Castles, Palaces and the Natural Beauty of the Thames Path

by Sue Talbot

The Thames Path is a National Trail that follows the course of the River Thames for 184 miles, starting from the river’s source in the Cotswolds and ending at the Thames Barrier in London.

Goring Lock, with a traditional whitewashed house in the background and trees all around.

Along the scenic route, there’s a huge variety of historical landmarks to discover, including castles and palaces. What I love most about the trail is being able to immerse yourself in quintessentially English landscapes that abound with spectacular flora and fauna.

Historical buildings

Majestic castles and palaces play a significant role in the history of the Thames Path, offering a glimpse into the past and into the lives of the people who once inhabited these grand buildings.

Windsor Castle, located in the town of Windsor in Berkshire, is one of the oldest and largest inhabited castles in the world and has been a royal residence for over 900 years.

Windsor Castle by llee_wu. The grand interior of Windsor Castle, including an enormous fireplace and enormous paintings in gilt picture frames.
Windsor by Dmitry Djouce. Views over the green gardens of Windsor with the castle tower in the background and a round pond in the foreground.

Left: Windsor Castle by llee wu. Right: Windsor by Dmitry Djouce. Both shared unaltered under a Creative Commons licence.

Visitors can explore the State Apartments, St. George’s Chapel and the beautiful grounds surrounding the castle, gaining insight into the rich history and heritage of the British monarchy.

Further along the Thames Path stands Hampton Court Palace, situated in the London Borough of Richmond upon Thames. Originally built for Cardinal Thomas Wolsey in the early 16th century, the palace later became a royal residence for monarchs such as King Henry VIII and Queen Elizabeth I.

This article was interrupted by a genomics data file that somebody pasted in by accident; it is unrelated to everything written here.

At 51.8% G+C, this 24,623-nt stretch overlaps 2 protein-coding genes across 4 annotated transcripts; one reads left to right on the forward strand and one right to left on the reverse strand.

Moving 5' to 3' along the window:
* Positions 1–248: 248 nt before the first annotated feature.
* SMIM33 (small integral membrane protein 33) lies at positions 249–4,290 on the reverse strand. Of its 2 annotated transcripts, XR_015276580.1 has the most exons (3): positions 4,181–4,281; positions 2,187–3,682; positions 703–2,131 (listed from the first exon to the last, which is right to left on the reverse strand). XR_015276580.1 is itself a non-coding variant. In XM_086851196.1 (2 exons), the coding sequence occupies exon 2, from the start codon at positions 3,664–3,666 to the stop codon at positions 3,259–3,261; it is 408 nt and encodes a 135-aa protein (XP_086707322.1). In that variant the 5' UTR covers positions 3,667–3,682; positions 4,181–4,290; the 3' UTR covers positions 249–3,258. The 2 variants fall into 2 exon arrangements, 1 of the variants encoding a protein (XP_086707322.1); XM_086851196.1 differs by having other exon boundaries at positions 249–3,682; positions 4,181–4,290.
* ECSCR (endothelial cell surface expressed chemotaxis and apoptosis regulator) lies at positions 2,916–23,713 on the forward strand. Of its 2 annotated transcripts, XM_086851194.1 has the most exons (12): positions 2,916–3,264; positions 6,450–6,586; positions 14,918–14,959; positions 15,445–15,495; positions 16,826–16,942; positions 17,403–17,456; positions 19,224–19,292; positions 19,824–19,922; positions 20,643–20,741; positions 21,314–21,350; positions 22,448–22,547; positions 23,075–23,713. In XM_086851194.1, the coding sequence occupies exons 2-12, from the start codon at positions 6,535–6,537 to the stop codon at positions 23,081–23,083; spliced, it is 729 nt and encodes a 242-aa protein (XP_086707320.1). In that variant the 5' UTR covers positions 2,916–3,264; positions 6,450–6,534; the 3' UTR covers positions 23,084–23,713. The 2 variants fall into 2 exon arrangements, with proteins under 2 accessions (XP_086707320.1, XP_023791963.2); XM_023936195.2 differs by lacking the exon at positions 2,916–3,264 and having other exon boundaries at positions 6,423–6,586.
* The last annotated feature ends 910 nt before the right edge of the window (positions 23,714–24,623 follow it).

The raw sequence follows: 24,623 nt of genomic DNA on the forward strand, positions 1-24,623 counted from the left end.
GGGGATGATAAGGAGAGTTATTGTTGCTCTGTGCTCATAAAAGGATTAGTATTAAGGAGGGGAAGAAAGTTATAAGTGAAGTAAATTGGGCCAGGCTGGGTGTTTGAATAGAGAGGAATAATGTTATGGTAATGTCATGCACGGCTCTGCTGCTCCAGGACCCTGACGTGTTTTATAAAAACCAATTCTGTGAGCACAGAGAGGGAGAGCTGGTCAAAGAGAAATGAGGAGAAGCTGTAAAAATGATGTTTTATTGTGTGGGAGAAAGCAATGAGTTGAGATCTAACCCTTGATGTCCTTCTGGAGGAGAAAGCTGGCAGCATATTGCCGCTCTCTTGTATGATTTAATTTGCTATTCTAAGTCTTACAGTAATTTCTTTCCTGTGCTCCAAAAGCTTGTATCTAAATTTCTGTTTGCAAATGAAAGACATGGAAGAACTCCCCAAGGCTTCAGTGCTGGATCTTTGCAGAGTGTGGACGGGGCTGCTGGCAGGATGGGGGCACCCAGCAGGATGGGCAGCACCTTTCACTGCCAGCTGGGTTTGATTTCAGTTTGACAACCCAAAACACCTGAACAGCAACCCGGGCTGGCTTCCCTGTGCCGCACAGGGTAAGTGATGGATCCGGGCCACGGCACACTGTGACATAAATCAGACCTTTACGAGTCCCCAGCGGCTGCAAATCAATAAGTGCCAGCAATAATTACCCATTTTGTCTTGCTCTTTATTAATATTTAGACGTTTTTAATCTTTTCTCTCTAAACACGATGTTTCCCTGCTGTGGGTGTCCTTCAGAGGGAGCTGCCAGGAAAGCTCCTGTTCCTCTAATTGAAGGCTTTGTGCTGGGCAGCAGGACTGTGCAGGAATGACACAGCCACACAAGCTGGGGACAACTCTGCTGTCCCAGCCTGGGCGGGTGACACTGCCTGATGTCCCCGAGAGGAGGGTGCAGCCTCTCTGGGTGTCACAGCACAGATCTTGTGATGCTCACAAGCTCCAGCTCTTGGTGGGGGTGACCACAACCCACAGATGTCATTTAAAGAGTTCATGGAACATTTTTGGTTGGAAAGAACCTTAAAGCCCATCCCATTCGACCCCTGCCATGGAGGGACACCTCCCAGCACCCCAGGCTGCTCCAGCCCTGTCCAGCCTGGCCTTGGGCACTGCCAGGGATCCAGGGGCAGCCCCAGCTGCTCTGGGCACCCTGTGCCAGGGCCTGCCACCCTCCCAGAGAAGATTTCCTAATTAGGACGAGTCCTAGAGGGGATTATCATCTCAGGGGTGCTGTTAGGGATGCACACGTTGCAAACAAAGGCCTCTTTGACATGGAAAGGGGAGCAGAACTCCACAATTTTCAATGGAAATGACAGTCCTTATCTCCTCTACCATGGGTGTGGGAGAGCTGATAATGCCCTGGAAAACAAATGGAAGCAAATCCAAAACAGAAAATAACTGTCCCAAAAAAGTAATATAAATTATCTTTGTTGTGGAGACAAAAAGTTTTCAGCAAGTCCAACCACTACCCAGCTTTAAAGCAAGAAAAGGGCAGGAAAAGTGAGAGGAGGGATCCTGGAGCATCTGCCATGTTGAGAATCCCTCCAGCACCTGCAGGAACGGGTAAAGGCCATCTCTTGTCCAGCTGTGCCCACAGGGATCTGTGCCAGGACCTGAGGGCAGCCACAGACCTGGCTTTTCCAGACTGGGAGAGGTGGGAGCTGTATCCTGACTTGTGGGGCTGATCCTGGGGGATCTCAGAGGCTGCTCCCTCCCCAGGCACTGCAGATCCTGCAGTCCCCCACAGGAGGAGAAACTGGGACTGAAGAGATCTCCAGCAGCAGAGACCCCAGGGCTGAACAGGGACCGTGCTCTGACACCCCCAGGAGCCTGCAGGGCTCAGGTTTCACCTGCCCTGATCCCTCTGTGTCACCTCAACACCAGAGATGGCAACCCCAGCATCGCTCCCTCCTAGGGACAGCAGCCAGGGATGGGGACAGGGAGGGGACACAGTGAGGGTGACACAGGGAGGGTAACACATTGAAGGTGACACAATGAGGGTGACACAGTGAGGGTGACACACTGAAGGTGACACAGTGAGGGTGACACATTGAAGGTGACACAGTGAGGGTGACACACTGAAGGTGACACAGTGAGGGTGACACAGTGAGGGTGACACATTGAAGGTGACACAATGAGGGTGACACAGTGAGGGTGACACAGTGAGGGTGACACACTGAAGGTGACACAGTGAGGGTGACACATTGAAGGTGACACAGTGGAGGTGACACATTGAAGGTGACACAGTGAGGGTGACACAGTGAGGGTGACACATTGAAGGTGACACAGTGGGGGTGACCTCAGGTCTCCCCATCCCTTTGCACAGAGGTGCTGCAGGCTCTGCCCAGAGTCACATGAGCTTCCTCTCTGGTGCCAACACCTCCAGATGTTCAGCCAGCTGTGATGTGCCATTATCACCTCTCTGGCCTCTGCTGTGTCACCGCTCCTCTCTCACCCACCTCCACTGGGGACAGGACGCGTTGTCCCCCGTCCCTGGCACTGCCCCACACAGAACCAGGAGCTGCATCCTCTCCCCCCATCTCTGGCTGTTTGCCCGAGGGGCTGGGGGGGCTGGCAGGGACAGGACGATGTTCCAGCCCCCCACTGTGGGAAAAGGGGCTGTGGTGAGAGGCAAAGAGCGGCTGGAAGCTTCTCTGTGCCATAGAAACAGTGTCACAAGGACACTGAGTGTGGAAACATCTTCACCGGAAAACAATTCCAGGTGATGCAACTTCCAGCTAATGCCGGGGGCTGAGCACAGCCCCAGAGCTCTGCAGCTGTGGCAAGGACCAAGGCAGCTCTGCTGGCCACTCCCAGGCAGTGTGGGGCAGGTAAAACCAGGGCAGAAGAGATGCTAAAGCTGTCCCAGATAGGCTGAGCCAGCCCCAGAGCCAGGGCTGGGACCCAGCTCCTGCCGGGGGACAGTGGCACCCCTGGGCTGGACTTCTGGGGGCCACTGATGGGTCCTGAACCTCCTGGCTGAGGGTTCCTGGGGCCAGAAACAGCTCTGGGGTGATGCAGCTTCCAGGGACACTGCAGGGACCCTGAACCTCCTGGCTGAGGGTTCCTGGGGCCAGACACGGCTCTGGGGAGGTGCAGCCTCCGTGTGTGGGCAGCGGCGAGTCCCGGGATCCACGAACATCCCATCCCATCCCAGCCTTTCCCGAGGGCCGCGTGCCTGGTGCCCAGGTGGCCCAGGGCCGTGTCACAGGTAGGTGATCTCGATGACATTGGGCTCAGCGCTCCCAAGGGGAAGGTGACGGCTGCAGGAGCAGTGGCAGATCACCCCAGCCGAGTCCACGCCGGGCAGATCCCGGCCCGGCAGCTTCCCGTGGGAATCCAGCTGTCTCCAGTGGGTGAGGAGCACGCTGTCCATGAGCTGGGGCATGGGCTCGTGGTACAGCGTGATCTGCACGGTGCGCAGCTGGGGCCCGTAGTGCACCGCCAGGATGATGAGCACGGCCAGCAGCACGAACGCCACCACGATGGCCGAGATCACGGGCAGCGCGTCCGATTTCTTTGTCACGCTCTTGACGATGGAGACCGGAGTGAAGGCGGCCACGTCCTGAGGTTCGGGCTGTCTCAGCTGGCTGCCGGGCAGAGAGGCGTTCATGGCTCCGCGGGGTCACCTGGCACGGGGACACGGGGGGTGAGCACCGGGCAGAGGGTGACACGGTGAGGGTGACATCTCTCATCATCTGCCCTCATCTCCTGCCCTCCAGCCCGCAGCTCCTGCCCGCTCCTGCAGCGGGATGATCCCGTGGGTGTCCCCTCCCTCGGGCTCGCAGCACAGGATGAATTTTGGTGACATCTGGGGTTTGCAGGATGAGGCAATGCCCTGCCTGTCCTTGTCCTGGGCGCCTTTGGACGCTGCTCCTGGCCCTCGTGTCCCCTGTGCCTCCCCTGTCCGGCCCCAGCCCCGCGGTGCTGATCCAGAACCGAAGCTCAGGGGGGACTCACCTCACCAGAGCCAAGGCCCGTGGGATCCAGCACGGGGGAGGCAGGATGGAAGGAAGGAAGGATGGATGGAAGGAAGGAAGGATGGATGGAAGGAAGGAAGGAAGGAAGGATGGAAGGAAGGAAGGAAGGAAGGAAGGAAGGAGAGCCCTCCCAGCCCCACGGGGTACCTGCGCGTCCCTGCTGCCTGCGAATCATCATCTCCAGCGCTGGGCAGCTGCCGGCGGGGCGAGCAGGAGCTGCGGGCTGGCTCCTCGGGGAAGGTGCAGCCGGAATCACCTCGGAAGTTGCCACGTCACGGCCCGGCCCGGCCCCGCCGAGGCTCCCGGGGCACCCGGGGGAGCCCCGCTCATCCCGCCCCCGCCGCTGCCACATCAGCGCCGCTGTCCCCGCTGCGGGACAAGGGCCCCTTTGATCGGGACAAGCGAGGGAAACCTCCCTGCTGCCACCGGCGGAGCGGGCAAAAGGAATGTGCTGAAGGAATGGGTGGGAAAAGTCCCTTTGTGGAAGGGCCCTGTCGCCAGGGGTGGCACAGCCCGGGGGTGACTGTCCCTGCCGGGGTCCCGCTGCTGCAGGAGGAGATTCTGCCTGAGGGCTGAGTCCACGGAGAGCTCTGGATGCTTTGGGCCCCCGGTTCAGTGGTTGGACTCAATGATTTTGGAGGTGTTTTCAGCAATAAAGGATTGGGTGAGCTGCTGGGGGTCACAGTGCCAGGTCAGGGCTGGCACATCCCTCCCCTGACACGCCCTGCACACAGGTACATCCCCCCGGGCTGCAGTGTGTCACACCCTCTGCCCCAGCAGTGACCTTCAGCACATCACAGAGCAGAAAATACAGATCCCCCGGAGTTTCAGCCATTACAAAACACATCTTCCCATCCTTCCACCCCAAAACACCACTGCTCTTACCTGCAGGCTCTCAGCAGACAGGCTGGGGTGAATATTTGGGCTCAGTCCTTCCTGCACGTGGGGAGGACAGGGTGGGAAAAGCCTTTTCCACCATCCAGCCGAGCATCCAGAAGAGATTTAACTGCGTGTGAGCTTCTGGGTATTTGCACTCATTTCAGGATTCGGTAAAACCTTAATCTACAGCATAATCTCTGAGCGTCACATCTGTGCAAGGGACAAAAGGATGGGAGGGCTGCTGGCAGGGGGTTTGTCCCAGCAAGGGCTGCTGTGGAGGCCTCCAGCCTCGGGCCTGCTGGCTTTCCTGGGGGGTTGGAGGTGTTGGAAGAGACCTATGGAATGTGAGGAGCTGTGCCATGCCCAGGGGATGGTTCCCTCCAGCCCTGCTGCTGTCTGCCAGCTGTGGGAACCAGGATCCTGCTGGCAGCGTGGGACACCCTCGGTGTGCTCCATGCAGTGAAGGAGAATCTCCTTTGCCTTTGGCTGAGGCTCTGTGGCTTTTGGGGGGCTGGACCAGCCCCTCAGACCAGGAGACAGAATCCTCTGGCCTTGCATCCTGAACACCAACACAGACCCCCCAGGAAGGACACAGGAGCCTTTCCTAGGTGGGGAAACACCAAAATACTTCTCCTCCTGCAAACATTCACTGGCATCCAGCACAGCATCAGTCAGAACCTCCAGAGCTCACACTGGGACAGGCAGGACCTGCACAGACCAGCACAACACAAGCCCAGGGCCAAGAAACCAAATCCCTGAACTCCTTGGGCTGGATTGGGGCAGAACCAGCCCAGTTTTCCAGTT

Hampton Court Palace boasts stunning Tudor architecture, magnificent gardens and a fascinating history that transports you back in time to the vibrant court life of the Tudor era.

Hampton Court Palace from the Gardens by Maxwell Hamilton. Hampton Court Palace, an enormous building in red brick, stands above manicured gardens.

Hampton Court Palace from the Gardens by Maxwell Hamilton. Shared cropped under a Creative Commons licence.

Along the trail, you’ll also have the opportunity to explore lesser-known castles and historic sites that dot the river’s banks. From the medieval ruins of Wallingford Castle in Oxfordshire to the picturesque Cliveden House in Buckinghamshire, each historical site along the path introduces you to the cultural and architectural heritage of the region.

Stunning landscapes along the Thames

As you pass through idyllic villages along the Thames Path, you’re treated to a colourful tapestry of natural beauty that evolves with each mile.

The river itself serves as a lifeline for a variety of wildlife, including swans, ducks and herons, while the surrounding landscapes feature lush green meadows, ancient woodlands and peaceful waterways.

A view over a still stretch of the canal, with boats moored along the left-hand side and trees in autumnal orange on the far bank.
Lush green trees and hedging frames the Thames Path in summer.

Depending on when you choose to walk the Thames Path, you can witness the vibrant colours of spring blossoms or the golden hues of autumn leaves, each season providing a unique experience.

Wildlife on the walk

As an animal lover, one of my favourite highlights of the Thames Path is its diverse range of habitats, which support a wide array of plant and animal species.

The wetlands and marshes along the river provide essential breeding grounds for waterfowl and other wildlife, while the ancient woodlands offer shelter to rare species of butterflies, birds and mammals.

A close-up of an otter on the Thames Path.
Two signets nestle on their parent's back.

It’s so fascinating when you take a closer look at the intricate ecosystems that thrive along the riverbank, as you gain a deeper appreciation for the importance of preserving these dynamic environments for future generations.

Walking the Thames Path

The Thames Path is a wonderful melting pot of history and nature, where ancient sites and unspoilt landscapes converge to create an unforgettable hiking experience.

By exploring the rich heritage of the region and breathing in the beauty of the natural world, you can forge a connection with the past and present, gaining a deeper understanding of the natural habitats and cultural legacies that define this iconic trail.

Sue Talbot

Adventure Travel Blogger

Sue Talbot is an adventure travel blogger and iPhone photographer who’s often found hiking up the Lakeland fells or swimming in fairy pools. Her outdoor adventures and photographs can be found on her blog, Lifehop, and also her Lake District Lovers Facebook page.

Read more blogs by Sue Talbot

Interested in walking the Thames Path?

Contours Holidays offer three versions of the Thames Path walking holiday: the complete route, the west section and our dog-friendly east section. Find your holiday here:

Originally published 15/03/24

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